Archive: September, 2010
About that buyout offer? Never mind.
Amrep Corp.’s largest shareholder said he won’t pursue a buyout of the Princeton-based magazine distributor and provider of other services for publishers.
In a filing with the Securities and Exchange Commission on Thursday, Fort Washington philanthropist and businessman Nicholas G. Karabots withdrew a proposal he made Sept. 8 to buy Amrep for $12 per share.
When it comes to hard evidence about the nation’s economic health, I don’t like measurements of consumer confidence for the same reason I pay little attention to political polls.
They can only tell you which way people think the wind is blowing, not the actual wind speed or if there is any breeze at all.
I realize there’s a statistical rigor to good polling and consistent confidence indexes. But it boils down to measuring what people say they’ll do, rather than what they did, and we all know someone who says one thing and does another.
David R. King remembers the groveling he did as an entrepreneur seeking outside investment.
King said he’d about had it on his fourth trip to the Stamford, Conn., offices of Tullis-Dickerson & Co. trying to raise money for the start-up BioRexis Pharmaceutical Corp. back in 2002.
Asked for the umpteenth time why Tullis-Dickerson should invest in BioRexis, which had technology it was applying toward an experimental diabetes treatment, King gave the answer he thinks cinched the deal:
For the third time in 2010, Endo Pharmaceuticals Holdings Inc. is dipping into its significant cash holdings for a big acquisition.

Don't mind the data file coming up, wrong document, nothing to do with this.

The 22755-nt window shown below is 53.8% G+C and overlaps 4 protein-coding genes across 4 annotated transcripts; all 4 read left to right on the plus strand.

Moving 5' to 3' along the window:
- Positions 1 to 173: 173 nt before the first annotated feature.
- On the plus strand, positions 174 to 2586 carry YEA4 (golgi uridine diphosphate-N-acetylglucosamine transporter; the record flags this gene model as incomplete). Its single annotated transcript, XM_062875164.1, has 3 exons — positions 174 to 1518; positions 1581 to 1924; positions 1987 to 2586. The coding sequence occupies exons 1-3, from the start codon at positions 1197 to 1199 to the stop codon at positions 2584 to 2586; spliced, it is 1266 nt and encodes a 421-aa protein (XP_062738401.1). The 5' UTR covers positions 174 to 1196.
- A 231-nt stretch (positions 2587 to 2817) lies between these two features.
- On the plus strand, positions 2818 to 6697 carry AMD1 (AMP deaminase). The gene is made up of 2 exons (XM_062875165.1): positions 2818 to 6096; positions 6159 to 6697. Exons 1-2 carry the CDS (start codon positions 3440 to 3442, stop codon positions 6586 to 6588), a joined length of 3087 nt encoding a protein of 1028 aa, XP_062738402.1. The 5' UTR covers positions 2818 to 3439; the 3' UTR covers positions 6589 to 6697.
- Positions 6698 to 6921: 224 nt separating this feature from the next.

On Tuesday morning, the Chadds Ford pharmaceutical company announced it is buying Qualitest Pharmaceuticals, a Huntsville, Ala.-based maker of generic drugs, in a cash transaction worth $1.2 billion.
Endo president and chief executive officer David Holveck said in a statement that the purchase is the latest in the company's efforts to diversify its revenue and earnings streams to better "respond to the challenging economics that drive the U.S. health-care environment."
When it comes to figuring out what to pay someone after the unthinkable happens, Kenneth R. Feinberg is obviously the best.
He must be, because he keeps taking on what seem to be thankless tasks:
* Deciding payments from a $7 billion special- compensation fund set up by Congress for those injured or killed in the Sept. 11, 2001, terror attacks.
I don't use a printed phone book much anymore, but at least two companies toss new editions each year onto my driveway.
With many online sites available to look up phone numbers, those softcover directories with white and yellow pages get more use raising my computer monitor than as reference material.
Verizon Communications Inc. knows all of that and has been seeking approval in various states to stop automatically delivering the white pages, which are the residential listings of phone numbers. (Your fingers did the walking through the yellow pages.)
Show me an office high-rise, and I’ll want to know which companies are in it.
Show me a luxury condominium building, and I’ll want to know how the residents who live there earn their living.
A new report by the Center City District may not name names, but it reinforces how important Philadelphia’s central business district is to the region as a whole. (Read it here.)
Never judge a book by its cover, nor a city by its portrayal in Hollywood movies. That’s what statistics are for.
Would you believe me if I told you some economists classifying U.S. and Canadian cities put Philadelphia in the exclusive-sounding category of “thinking” cities?
Take that, Rocky.